Workplace Autonomy (Part 2)

I recently coached an executive who was referred to me because his micromanaging ways were driving his team members nuts. It was clear from the start of our sessions that his view of the world and that of his team members were quite different. The executive felt he was being helpful and supportive. Team members were demoralized because they felt the boss was meddling in their work and limiting their freedom to do the job the way in which they felt was best.

I pulled out a copy of Daniel Pink’s book, Drive, and suggested to my coachee that he administer Pink’s Workplace Autonomy Audit, in order to determine differences between his perception and those of team members when it comes to autonomy issues. Pink’s instructions:

Ask everyone in your department or on your team to respond to these four questions with a numerical ranking (using a scale of 0-10, with 0 meaning “almost none” and 10 meaning a “huge amount”.)


1. How much autonomy do you have over your tasks as work—your main responsibilities and what you do in a given day?


2. How much autonomy do you have over your time at work—for instance, when you arrive, when you leave, and how you allocate your hours each day?


3. How much autonomy do you have over your team at work—that is, to what extent are you able to choose the people with whom you typically collaborate?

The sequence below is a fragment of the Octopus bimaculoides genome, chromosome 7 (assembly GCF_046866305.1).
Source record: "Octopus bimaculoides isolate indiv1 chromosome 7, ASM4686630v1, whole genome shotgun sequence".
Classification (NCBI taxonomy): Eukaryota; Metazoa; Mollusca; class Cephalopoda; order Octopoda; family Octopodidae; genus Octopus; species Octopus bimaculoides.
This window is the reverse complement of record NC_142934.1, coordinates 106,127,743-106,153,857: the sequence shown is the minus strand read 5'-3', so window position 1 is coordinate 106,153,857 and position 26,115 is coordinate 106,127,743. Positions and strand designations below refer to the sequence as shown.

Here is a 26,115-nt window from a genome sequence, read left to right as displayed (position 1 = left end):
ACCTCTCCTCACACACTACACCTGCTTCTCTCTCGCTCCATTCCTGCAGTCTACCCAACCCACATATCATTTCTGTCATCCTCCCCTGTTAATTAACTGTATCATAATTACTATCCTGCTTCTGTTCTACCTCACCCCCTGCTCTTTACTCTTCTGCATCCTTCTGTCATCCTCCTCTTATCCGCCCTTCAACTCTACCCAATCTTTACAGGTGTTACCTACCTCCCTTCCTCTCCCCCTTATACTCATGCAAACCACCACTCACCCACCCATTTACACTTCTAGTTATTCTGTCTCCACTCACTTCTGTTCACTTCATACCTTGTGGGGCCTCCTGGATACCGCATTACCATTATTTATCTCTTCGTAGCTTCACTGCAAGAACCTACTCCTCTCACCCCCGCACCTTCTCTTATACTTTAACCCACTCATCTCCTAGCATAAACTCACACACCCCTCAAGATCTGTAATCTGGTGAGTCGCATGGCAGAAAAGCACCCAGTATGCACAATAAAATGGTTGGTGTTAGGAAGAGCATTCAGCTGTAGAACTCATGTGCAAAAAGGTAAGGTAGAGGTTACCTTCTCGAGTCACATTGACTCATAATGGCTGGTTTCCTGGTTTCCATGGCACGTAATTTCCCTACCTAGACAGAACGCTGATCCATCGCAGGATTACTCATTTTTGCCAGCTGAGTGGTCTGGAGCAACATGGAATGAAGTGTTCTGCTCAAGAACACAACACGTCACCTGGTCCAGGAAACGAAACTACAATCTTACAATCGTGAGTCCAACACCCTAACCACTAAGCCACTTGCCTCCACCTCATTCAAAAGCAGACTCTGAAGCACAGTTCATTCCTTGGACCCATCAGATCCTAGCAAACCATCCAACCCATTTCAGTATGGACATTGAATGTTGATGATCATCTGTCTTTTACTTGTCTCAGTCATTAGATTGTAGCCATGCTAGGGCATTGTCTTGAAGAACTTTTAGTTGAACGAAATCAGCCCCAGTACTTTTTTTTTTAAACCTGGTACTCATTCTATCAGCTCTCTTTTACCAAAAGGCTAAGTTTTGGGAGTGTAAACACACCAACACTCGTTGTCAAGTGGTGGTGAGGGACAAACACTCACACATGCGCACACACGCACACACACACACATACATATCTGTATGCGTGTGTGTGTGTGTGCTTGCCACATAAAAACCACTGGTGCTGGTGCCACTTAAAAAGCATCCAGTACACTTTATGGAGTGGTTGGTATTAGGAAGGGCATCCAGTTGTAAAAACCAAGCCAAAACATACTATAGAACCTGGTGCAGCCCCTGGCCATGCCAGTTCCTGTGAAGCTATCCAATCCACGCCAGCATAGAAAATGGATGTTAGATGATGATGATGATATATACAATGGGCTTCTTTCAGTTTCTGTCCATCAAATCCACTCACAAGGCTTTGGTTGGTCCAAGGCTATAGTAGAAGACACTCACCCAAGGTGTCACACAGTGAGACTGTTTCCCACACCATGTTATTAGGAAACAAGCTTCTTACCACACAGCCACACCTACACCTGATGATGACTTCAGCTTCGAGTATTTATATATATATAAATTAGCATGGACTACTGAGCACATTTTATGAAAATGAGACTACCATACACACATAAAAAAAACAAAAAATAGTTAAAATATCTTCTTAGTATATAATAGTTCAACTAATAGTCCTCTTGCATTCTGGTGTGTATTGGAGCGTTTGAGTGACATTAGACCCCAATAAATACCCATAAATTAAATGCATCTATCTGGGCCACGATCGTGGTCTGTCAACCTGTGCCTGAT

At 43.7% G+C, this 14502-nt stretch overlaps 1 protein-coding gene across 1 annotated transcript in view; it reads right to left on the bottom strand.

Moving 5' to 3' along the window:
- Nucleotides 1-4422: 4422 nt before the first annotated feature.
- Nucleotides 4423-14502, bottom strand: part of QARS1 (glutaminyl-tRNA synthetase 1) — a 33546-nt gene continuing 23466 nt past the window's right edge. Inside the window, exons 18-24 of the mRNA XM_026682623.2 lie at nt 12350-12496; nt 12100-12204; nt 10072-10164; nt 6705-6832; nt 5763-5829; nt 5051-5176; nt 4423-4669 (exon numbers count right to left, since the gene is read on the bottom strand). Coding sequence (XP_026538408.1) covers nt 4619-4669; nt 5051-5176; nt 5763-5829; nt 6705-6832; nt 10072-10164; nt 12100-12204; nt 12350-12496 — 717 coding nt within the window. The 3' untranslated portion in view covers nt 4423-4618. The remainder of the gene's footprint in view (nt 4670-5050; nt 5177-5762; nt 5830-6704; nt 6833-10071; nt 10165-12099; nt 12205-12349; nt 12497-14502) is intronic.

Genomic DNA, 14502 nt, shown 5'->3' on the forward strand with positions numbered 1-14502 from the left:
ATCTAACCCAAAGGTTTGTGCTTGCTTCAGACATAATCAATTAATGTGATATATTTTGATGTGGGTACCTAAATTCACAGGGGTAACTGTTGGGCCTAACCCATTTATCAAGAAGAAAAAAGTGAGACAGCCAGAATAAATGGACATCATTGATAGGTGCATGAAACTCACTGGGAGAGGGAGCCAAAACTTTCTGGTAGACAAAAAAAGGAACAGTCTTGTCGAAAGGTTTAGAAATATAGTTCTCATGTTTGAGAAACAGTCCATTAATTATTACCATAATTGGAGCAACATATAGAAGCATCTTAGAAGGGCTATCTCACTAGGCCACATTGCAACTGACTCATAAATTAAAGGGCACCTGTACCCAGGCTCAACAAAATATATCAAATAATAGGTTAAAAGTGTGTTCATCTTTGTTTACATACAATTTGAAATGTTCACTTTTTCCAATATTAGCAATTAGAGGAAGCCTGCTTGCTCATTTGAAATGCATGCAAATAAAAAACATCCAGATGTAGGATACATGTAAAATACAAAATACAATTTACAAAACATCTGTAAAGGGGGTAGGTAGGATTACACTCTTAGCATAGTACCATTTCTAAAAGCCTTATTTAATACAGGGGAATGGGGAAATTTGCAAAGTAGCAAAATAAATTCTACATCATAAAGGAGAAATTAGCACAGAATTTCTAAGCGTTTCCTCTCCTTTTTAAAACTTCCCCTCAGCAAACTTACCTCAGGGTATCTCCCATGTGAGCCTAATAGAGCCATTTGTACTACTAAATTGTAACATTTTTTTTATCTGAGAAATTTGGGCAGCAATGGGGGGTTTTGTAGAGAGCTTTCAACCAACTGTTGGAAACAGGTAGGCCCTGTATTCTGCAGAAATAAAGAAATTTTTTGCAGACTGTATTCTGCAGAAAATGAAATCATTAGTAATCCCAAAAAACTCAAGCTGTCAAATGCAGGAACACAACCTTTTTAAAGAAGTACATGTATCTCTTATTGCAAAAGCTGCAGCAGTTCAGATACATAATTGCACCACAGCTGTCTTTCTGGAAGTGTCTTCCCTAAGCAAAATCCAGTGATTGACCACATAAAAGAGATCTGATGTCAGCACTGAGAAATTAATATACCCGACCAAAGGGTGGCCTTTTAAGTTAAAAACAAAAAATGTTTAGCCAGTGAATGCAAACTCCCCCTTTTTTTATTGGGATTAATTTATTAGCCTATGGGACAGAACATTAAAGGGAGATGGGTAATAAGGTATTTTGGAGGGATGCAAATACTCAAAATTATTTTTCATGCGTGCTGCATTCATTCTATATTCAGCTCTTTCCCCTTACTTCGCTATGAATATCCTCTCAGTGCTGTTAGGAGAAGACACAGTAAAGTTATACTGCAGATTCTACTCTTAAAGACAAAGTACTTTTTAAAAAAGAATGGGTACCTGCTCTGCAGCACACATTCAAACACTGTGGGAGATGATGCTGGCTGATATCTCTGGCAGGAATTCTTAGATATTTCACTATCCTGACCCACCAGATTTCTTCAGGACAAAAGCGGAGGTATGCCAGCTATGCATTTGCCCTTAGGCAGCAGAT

4. How much autonomy do you have over your technique at work—how you actually perform the main responsibilities of your job?

Pink recommends calculating the total of all four questions and a separate calculation for task, time, team and technique. That is recommended to help detect a problem in one particular area.

As you might expect, there was a huge gap between what my coaching client thought was the amount of freedom he was granting and what his team members were telling him. It was a tough pill to swallow, but was a real eye-opener that served as a catalyst for positive change in the way my client managed his team

It will take a bit of courage for many people to administer the Workplace Autonomy Audit. If you do, and subsequently determine there are some areas that need to be addressed, its time for some heart-to-heart internal conversations.

The first step in achieving the right level of autonomy is to determine how much actually exists. Then, it becomes a question of how important is more autonomy for your team, and developing strategies to get there. I’ll write about that in my next post.